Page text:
According to the report, the true cost of quality engagement is already significant, but is hidden in hours that are not paid for and therefore not accounted for. "It is also hidden in the cost of quality, when valuable kōrero is missed and key stakeholders engaged too little, too late, or with a constrained focus that does not reflect their true value.

"Letting stakeholders participate early and often is the key to saving time and realising greater benefits on the long tail of change."

The report gives examples of the successes and failures of past reform programmes – the neoliberal reforms implemented during the 1980s-90s era; the "world-leading" reform of the Reserve Bank in 1989; the creation of an Auckland Supercity in 2009-10.

Auckland Mayor Phil Goff says the amalgamation of Auckland would not have happened but for central government's intervention. "Some argued this reform would destroy local government, but it actually worked incredibly well and has been sustained," he says. "You cannot run a third of the country’s population with eight different councils. Reform was necessary on an objective assessment of the facts because the status quo was not working.”

These were all times of big change - and we are now living through another such era. It's characterised by reforms in healthcare, schools, vocational education, housing, resource management, Three Waters, local government, social welfare, justice, borders, the electricity market, unemployment insurance, taxation, public sector, climate and the environment. "By any assessment this is a quantity of reform we haven't seen for many years - or perhaps ever - in Aotearoa," the report argues.

While there are many clear benefits to reform, it is also costly and disruptive, time-consuming and distracting. It is easy to think of reforms that have failed to live up to their initial objectives, as well as those that took longer and cost more than originally planned. It is much more difficult to recall successful reforms where outcomes for citizens, businesses, sectors, and Government were exactly as promised.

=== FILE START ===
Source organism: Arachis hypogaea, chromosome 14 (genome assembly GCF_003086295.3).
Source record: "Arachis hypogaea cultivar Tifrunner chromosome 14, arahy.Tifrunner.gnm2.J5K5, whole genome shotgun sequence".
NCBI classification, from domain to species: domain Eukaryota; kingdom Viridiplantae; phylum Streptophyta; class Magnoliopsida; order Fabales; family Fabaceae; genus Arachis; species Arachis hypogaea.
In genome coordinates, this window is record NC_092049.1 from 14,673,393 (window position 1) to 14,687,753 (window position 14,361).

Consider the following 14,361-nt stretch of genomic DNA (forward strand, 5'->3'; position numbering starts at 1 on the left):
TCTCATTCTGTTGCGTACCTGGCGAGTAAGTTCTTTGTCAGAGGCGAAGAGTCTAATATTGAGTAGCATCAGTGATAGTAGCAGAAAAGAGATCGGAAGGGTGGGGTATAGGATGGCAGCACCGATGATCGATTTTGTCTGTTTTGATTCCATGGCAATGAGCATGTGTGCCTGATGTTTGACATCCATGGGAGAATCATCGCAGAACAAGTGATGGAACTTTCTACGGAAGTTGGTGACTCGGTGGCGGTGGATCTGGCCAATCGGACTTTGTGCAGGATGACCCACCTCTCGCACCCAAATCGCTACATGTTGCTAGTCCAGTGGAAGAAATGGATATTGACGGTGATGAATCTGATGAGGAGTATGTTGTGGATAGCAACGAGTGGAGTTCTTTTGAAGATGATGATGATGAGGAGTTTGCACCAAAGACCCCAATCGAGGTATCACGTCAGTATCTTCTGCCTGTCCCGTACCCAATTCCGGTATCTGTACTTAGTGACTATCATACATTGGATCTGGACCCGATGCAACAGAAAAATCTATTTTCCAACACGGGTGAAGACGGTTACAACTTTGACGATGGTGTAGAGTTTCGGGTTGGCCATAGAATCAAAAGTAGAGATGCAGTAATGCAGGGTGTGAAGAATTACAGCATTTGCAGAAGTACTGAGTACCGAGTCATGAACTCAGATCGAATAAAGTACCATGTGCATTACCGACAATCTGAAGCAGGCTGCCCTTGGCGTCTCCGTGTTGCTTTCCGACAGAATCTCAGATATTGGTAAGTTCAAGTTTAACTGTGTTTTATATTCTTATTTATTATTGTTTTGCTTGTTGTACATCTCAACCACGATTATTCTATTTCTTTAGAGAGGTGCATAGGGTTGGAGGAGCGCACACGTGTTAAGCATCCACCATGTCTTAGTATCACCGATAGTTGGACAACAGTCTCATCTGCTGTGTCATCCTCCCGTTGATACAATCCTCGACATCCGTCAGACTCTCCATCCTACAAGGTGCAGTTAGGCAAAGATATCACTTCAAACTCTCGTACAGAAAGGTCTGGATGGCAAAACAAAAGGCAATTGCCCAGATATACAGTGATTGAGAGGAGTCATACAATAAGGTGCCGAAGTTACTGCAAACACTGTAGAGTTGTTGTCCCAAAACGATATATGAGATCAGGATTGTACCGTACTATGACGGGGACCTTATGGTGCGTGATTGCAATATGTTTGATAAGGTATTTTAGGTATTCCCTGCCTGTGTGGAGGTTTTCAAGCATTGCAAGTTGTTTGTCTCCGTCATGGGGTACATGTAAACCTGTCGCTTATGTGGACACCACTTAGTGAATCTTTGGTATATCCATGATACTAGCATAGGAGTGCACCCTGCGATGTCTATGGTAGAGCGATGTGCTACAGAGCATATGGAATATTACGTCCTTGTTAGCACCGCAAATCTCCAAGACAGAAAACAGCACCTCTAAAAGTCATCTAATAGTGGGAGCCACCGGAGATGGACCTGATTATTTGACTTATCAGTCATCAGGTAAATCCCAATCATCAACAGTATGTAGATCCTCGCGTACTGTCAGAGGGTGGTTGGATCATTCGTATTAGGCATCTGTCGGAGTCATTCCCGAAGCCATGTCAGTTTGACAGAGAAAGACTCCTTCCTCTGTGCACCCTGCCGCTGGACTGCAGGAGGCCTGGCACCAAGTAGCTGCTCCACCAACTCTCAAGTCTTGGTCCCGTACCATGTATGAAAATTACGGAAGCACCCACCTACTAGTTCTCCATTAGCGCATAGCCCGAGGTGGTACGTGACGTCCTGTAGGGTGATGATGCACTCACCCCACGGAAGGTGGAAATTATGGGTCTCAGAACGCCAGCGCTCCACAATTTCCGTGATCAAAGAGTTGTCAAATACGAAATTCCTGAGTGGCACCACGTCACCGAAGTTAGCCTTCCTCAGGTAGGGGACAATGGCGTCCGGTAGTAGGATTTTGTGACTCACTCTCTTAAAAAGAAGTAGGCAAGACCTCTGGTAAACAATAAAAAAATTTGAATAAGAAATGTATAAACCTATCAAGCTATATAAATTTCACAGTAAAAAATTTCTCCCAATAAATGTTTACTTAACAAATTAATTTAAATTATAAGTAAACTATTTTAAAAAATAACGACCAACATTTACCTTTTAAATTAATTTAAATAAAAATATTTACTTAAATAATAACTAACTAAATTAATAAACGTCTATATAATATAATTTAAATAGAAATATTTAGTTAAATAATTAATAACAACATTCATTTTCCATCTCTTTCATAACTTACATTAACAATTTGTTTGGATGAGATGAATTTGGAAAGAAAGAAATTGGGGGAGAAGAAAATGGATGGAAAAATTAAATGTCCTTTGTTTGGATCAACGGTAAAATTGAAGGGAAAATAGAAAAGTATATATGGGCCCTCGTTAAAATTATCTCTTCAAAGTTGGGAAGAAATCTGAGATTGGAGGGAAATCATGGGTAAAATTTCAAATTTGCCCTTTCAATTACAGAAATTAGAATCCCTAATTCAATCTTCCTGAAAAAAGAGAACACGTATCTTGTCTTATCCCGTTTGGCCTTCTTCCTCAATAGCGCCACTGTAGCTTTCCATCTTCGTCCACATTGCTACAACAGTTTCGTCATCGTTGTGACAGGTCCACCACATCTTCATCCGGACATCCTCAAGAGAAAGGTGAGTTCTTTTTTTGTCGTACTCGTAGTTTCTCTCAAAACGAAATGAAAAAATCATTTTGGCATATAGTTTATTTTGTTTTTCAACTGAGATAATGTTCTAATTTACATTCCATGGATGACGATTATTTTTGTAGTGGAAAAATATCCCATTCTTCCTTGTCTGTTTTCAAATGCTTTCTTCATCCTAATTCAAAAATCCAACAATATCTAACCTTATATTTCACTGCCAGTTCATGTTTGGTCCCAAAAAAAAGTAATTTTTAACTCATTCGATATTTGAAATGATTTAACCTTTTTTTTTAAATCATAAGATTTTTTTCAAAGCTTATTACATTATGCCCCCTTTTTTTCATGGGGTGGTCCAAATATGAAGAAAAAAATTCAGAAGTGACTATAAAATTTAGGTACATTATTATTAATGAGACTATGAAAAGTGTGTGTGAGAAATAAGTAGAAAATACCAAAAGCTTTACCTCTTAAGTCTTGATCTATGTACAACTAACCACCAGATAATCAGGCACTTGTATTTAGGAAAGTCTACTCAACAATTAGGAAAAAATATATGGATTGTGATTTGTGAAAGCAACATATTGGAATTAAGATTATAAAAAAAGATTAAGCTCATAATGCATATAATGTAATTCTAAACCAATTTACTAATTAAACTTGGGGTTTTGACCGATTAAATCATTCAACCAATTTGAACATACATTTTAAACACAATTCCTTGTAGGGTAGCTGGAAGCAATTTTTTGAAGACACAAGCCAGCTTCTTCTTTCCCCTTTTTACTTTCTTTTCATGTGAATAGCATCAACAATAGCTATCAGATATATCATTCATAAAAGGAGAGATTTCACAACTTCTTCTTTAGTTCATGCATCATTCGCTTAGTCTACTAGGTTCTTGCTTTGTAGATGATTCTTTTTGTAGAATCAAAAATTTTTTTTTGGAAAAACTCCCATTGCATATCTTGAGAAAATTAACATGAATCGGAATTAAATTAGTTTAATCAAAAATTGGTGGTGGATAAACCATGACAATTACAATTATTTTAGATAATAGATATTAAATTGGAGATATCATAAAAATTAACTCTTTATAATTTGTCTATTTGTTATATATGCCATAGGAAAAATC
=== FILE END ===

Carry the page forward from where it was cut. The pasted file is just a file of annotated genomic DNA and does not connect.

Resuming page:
"The political clout generally lies with the majority and any assertion of indigenous rights or perceived special treatment of Māori or Pacific people is often met with vitriol and sometimes seen as contrary to the democratic principle of equality by some New Zealanders."

– Moving mountains: Big change for better futures, Deloitte

That's why people and communities need to steer and drive the priorities for change, particularly as some of the large scale reform we will see over the coming years will come in waves.

The authors and their team interviewed more than 20 senior politicians, public servants, Māori, business and social sector leaders, academics and researchers. A particularly strong message from through from the Māori contributors, re-emphasising the importance of a Māori voice embedded in reform, particularly where there is a political persuasion. Indeed, sometimes the Māori perspective provides the leverage needed to move through “sticking points” in the process.